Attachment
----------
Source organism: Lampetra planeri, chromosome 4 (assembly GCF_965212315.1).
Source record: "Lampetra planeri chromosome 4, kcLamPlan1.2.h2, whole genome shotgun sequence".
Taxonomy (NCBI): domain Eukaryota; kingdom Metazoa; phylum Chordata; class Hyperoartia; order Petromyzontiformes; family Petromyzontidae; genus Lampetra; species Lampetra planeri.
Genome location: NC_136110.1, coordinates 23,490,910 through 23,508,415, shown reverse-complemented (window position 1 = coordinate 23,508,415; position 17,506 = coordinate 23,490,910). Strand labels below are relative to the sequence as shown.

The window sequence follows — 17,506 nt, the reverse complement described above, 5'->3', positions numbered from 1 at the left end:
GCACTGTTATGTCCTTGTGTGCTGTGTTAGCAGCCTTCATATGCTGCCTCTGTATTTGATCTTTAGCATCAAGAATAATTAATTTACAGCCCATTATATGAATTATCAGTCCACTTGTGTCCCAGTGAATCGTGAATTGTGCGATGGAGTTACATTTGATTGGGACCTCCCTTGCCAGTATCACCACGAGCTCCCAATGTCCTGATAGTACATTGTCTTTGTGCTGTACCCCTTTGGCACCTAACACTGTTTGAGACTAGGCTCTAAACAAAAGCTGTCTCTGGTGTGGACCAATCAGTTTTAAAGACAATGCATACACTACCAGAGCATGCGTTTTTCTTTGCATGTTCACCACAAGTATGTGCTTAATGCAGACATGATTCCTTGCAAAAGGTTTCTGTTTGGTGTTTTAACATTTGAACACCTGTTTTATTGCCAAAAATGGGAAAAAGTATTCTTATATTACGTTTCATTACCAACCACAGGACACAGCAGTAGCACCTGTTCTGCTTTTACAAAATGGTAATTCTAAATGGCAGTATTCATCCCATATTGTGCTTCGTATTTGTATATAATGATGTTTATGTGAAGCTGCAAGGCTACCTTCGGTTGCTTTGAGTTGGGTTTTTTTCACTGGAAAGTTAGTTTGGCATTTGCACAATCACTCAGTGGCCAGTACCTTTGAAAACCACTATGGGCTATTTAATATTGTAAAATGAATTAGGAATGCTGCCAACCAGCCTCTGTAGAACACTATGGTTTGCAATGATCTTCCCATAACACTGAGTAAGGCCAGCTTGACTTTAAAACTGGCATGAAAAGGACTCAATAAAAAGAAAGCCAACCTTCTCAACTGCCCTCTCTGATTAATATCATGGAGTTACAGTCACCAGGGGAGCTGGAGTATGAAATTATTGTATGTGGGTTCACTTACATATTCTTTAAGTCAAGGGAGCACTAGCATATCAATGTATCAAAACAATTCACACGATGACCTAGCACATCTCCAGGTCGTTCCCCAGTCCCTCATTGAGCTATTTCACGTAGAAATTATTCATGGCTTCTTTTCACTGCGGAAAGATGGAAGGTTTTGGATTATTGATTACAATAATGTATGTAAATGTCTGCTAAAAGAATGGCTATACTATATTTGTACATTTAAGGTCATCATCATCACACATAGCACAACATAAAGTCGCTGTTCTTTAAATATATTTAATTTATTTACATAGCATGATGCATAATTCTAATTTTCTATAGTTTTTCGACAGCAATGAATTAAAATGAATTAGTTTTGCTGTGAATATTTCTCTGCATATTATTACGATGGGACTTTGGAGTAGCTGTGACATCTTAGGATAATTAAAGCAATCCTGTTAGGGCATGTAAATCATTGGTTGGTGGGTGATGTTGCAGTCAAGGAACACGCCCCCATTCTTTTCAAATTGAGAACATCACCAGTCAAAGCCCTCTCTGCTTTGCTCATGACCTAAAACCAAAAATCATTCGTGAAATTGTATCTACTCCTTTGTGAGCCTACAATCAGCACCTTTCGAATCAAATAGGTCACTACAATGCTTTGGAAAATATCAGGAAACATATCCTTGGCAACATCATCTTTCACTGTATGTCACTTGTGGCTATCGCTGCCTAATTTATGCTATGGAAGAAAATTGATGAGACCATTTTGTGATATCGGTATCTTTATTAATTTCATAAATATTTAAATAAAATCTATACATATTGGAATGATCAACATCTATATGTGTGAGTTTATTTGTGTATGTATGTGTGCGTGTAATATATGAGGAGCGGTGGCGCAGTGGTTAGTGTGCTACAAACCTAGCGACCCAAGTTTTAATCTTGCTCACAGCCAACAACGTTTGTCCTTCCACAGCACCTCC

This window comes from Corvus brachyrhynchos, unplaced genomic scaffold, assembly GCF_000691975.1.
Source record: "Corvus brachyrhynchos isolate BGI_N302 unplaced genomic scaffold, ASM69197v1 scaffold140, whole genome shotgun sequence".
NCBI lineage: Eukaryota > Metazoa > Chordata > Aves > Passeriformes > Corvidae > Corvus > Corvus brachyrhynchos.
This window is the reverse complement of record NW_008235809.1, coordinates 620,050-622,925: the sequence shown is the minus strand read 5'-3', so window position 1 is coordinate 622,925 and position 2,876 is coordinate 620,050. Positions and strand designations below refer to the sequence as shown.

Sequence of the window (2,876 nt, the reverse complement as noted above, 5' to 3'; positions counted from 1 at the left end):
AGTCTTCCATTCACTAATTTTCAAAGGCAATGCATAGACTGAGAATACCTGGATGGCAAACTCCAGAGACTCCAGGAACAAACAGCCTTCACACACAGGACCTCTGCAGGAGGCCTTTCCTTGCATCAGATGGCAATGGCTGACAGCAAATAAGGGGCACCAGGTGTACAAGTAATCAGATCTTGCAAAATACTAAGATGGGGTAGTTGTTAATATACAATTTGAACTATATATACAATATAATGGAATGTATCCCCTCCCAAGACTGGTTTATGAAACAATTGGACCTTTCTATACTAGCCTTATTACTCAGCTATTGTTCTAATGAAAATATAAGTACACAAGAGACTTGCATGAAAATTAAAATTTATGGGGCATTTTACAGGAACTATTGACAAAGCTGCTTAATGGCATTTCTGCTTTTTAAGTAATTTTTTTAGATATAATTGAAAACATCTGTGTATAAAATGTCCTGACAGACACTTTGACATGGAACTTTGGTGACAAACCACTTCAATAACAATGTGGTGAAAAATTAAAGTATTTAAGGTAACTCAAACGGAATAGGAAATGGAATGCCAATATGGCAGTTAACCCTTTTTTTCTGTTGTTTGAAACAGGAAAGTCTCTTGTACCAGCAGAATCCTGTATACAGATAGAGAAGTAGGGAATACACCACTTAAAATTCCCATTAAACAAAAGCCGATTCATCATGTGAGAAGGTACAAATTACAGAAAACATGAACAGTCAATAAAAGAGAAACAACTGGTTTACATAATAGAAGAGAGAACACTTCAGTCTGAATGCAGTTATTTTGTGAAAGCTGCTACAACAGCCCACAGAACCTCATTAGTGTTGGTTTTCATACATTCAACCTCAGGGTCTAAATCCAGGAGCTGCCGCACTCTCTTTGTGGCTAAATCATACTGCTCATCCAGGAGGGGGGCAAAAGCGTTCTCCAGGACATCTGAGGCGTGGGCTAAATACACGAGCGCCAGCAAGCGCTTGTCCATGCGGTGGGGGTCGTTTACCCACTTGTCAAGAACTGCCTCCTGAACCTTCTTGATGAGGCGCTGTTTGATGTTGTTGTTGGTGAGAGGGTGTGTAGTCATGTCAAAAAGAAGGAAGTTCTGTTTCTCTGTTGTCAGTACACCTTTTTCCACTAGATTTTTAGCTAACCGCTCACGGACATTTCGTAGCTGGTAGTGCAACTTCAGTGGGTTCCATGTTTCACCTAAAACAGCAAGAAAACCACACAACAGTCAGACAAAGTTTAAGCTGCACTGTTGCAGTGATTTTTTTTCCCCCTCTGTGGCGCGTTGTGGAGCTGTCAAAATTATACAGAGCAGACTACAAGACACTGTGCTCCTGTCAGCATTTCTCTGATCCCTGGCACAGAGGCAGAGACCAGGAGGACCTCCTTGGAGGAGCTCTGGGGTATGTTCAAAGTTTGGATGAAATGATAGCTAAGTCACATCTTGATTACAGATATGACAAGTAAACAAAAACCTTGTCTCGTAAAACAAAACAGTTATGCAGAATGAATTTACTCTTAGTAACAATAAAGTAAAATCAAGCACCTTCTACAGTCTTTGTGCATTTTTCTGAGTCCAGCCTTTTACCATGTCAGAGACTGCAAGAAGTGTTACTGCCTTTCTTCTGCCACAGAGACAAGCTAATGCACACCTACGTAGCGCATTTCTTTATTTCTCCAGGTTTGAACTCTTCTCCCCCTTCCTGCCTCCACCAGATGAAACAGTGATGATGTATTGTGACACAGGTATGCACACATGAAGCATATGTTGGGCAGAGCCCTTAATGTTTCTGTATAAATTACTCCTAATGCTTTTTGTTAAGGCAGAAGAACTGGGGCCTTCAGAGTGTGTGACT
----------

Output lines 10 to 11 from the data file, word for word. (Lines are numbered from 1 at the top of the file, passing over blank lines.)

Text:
This window is the reverse complement of record NW_008235809.1, coordinates 620,050-622,925: the sequence shown is the minus strand read 5'-3', so window position 1 is coordinate 622,925 and position 2,876 is coordinate 620,050. Positions and strand designations below refer to the sequence as shown.

Sequence of the window (2,876 nt, the reverse complement as noted above, 5' to 3'; positions counted from 1 at the left end):